Epoxy resins can be cured with a variety of compounds called curing agents which are also known as curatives, hardeners, or converters. One of themost widely used classes/types of curing agents for epoxy resins is anhydrides. These acid anhydride curing agents are derived from the elimination of water from diacids as shown below. This is a reversible reaction. Therefore, anhydride curing agents must be adequately protected from moisture since they will revert to the diacid.
If diacid is present, it will increase the reactivity with epoxy resin and may affect cured properties. As with amine cured epoxy resins, anhydride cured epoxy resins produce a heteropolymer consisting of epoxy molecules linked together through the reactive sites of the anhydride curing agent. The majority of anhydrides used for curing epoxy resin matrices are liquids but solid dianhydrides also find limited use as curing agents in fiber reinforced composite applications. The reactivity of most liquid anhydride curing agents with epoxy resins is very slow without the addition of a catalyst, even at high temperature. Different from amine curing agents, the reaction mechanism of anhydrides with epoxies is complex and subject to many competing reactions. Some of the variables affecting the reaction mechanism include, the gel time and temperature, post-cure time and temperature, type and concentration of accelerator, hydroxyl concentration present, ratio of anhydride to epoxy (A/E ratio), amount of free acid, and type of epoxy resin. While there are many possible reactions with epoxy resins, the 3 major reactions are shown below using phthalic anhydride as an example.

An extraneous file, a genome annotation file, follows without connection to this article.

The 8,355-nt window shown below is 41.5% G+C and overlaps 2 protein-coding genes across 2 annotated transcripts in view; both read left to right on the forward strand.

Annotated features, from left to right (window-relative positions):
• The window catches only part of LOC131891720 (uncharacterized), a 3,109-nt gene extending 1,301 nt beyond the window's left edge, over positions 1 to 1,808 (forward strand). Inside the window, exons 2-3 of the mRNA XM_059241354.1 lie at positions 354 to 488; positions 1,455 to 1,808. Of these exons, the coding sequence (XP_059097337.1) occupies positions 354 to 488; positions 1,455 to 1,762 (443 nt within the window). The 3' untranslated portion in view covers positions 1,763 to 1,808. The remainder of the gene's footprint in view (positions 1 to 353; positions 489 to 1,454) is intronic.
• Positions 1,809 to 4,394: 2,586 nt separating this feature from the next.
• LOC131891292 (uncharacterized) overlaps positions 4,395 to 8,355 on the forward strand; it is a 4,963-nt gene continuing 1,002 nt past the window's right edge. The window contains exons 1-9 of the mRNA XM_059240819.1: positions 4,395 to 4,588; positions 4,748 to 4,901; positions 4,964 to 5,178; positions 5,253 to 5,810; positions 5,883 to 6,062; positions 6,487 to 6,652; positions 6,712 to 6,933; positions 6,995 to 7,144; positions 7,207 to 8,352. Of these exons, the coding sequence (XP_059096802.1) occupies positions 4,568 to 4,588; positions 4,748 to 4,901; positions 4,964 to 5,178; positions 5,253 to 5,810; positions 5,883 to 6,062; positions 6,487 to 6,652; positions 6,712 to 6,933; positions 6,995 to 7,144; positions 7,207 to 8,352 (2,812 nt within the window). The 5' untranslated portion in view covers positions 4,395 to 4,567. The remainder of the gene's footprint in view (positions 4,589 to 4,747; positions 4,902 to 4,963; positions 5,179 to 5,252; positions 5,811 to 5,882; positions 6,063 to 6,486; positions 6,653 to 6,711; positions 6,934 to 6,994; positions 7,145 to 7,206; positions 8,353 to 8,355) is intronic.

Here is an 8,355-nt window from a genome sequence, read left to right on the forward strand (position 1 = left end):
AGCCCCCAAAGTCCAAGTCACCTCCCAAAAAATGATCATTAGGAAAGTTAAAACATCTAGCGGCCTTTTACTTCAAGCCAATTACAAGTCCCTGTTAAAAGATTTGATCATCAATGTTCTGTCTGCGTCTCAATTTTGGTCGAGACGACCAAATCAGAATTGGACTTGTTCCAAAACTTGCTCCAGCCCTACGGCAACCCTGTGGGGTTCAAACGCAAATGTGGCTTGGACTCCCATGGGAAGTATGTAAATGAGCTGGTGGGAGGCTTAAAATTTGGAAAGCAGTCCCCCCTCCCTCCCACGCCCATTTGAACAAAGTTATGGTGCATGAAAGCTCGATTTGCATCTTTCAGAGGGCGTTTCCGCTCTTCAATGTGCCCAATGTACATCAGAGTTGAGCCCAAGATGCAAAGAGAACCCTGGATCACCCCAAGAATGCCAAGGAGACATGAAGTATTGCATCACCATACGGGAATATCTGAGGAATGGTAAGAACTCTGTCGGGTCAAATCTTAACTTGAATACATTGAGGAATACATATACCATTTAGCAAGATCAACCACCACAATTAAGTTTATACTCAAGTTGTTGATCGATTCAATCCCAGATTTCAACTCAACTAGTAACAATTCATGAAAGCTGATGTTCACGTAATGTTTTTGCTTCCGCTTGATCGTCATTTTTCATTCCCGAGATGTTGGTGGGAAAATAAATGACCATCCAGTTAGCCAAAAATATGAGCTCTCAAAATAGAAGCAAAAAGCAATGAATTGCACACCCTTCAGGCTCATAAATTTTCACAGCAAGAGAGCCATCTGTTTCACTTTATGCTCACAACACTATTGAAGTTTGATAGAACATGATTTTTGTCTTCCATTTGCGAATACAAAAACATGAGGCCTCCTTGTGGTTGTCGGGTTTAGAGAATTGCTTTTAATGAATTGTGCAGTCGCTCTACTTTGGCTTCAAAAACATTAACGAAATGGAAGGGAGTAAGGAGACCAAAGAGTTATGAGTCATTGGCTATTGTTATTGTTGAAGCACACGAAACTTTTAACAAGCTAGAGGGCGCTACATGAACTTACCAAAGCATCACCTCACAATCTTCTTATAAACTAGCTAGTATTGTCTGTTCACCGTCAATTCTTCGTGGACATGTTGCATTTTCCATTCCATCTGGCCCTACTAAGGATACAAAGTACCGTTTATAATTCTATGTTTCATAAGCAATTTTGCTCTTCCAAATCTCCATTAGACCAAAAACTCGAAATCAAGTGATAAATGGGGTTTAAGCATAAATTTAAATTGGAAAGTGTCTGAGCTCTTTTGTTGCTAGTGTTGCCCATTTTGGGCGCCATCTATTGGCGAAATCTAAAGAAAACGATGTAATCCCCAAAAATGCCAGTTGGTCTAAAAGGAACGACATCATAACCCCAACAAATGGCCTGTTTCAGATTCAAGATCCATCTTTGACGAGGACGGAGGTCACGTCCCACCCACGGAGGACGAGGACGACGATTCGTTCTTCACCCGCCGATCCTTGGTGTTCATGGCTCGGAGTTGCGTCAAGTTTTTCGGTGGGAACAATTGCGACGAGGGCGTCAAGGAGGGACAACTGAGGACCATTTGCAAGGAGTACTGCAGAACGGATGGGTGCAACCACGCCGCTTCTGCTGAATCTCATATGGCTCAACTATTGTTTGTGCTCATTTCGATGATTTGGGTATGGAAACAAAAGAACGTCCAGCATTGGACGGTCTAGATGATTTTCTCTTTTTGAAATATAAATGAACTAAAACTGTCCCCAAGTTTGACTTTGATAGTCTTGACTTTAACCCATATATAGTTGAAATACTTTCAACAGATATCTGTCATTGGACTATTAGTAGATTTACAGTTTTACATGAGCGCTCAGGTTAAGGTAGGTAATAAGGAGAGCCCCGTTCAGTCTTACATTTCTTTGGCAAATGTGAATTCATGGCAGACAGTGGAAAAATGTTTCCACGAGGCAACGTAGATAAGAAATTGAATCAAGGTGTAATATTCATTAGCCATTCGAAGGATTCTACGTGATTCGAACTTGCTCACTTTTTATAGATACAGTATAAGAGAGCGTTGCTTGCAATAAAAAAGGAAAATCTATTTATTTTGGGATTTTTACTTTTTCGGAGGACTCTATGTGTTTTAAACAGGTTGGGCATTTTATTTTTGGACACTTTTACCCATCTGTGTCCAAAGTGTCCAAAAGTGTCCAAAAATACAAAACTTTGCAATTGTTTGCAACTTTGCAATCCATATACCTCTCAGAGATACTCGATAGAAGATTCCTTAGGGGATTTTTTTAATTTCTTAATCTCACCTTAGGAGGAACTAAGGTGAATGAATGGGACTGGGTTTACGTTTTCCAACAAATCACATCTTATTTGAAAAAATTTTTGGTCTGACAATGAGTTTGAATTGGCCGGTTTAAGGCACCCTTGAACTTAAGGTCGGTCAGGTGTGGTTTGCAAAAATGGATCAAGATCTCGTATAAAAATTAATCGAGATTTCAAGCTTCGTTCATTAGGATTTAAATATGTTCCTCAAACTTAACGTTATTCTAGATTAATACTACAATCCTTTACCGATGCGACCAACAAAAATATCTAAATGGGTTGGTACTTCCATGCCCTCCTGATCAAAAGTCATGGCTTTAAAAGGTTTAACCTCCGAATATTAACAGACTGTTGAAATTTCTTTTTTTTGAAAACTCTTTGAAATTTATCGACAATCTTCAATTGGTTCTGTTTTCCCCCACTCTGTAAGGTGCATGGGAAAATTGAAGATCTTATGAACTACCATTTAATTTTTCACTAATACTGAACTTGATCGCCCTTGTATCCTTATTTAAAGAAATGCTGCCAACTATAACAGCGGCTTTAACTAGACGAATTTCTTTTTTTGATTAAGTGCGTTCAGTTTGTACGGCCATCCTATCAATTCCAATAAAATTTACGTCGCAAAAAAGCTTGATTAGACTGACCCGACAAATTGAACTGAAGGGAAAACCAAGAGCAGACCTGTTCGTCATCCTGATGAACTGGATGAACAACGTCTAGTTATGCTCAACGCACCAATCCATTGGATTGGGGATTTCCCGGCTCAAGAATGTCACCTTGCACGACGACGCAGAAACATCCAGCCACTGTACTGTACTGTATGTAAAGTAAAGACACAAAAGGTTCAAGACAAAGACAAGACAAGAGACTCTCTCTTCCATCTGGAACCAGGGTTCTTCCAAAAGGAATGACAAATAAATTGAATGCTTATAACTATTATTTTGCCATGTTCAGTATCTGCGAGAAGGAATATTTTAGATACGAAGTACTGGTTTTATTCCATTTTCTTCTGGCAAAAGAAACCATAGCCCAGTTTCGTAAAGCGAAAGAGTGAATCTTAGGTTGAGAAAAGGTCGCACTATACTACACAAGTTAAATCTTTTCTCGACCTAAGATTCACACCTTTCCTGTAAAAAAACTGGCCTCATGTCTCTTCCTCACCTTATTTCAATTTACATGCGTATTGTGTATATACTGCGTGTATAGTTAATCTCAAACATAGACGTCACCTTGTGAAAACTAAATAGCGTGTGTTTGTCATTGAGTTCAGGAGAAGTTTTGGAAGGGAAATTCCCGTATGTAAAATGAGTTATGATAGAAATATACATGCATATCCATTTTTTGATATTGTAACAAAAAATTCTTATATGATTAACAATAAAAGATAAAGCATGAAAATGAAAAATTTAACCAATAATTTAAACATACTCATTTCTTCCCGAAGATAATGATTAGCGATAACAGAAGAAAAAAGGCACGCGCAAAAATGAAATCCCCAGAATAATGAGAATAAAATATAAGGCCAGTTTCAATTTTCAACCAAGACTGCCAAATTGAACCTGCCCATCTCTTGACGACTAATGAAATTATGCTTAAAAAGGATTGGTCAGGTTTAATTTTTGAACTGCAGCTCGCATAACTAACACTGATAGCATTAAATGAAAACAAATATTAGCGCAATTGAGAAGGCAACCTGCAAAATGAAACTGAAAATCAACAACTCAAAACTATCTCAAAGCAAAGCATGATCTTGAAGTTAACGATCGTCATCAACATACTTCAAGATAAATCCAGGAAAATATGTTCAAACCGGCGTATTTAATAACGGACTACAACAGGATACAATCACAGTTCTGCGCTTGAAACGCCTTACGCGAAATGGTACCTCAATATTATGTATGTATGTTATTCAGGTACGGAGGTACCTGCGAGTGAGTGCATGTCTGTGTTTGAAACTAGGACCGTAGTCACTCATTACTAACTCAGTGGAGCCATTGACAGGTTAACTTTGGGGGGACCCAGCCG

Secondary alcohols from the epoxy backbone or other alcohols (aliphatic) react with the anhydride forming a monoester.
The corresponding carboxylic acid can then react with an epoxy group forming a diester.